Knowing what the weather was going to do was as crucial to a good harvest as ensuring a successful washday. A wealth of  observational knowledge and experience of local conditions was passed from generation to generation. An abundance of berries in autumn meant a hard winter, birds nesting high in trees in the spring meant a good summer.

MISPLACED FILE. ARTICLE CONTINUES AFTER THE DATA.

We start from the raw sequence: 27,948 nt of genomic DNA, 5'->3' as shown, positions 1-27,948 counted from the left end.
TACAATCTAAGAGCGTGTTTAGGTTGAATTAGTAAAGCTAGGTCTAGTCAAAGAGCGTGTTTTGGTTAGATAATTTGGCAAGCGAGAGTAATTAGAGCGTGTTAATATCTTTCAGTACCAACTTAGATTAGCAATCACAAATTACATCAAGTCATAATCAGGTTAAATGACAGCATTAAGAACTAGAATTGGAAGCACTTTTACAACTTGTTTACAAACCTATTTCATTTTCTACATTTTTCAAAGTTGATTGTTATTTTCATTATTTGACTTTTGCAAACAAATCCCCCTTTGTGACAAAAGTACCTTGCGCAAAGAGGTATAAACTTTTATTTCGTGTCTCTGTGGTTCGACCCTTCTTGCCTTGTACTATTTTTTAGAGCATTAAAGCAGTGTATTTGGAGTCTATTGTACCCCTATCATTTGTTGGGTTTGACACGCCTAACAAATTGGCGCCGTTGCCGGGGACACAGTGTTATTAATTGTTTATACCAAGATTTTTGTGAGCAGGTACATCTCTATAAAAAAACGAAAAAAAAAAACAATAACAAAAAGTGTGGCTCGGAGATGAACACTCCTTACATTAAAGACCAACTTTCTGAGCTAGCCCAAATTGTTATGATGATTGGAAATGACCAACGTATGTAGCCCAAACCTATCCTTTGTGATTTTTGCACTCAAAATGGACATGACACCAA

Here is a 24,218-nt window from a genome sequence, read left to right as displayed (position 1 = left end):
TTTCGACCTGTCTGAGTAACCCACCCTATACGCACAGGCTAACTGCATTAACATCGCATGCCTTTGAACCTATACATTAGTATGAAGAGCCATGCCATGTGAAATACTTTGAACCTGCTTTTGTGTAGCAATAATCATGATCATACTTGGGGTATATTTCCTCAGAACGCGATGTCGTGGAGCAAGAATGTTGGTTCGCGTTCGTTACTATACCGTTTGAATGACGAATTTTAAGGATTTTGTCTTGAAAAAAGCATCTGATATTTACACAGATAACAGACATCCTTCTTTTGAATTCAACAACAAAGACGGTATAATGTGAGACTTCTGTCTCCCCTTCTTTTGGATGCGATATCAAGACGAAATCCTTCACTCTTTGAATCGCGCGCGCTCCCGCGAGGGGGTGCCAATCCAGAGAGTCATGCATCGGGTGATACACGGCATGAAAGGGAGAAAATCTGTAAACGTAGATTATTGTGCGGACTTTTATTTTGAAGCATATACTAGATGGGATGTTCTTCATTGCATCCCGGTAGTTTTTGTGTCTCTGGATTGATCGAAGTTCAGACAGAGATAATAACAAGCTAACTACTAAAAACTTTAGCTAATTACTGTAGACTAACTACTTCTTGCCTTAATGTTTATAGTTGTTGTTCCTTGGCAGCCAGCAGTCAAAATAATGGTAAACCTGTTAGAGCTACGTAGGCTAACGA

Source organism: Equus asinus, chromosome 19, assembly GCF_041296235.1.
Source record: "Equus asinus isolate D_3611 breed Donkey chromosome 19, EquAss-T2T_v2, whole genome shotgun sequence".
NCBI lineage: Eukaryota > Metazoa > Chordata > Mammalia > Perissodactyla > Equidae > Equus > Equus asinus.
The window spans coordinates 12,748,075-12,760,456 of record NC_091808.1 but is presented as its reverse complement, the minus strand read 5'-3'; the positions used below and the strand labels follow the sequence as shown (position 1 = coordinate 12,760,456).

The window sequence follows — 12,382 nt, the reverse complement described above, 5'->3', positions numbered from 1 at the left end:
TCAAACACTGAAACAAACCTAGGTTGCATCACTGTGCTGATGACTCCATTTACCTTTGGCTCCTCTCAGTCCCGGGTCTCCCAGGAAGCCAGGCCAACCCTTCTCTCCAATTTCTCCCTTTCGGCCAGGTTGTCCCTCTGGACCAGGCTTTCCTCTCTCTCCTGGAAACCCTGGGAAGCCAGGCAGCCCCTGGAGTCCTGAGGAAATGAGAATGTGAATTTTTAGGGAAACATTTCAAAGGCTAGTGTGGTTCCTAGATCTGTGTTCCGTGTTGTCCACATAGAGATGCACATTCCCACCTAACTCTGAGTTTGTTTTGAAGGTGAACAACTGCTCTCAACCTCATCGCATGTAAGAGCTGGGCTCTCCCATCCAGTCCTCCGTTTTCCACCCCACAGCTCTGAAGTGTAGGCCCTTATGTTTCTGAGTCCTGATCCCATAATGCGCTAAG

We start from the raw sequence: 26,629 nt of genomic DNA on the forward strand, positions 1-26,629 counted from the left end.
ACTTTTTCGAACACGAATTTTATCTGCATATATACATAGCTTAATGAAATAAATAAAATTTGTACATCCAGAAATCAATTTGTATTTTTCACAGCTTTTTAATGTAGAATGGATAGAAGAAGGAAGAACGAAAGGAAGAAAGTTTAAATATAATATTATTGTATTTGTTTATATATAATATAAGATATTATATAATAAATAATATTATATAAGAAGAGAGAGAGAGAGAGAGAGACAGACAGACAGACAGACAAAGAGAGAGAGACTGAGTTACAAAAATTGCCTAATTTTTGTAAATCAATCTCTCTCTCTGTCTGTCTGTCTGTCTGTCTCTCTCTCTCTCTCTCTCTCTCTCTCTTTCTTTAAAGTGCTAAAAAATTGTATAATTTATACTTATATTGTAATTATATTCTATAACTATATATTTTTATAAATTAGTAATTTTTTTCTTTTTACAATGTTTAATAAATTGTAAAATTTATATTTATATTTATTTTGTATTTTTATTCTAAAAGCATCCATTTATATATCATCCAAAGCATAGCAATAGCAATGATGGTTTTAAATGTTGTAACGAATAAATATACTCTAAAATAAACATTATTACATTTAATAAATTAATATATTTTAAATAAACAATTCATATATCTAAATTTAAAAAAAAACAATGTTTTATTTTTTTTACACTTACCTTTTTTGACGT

Seaweed hung outside cottage doorways told if it was going to be wet or fine. If cows were lying down it was a sign of rain. Those who worked the land every day noticed changes in visibility and the way sound carried in different conditions. Many locals said that if you can’t see the Dorset coast from Brook it means good weather ahead.  In an area with a predominantly south-westerly airstream the sayings included: Wind in the east, three days at least; Rain before seven, clear before eleven; Mackerel sky, mackerel sky, never long wet, never long dry. Observing birds and animals also helped forecast the weather as when seagulls fly inland to the foot of the downs it is likely that stormy weather is on its way.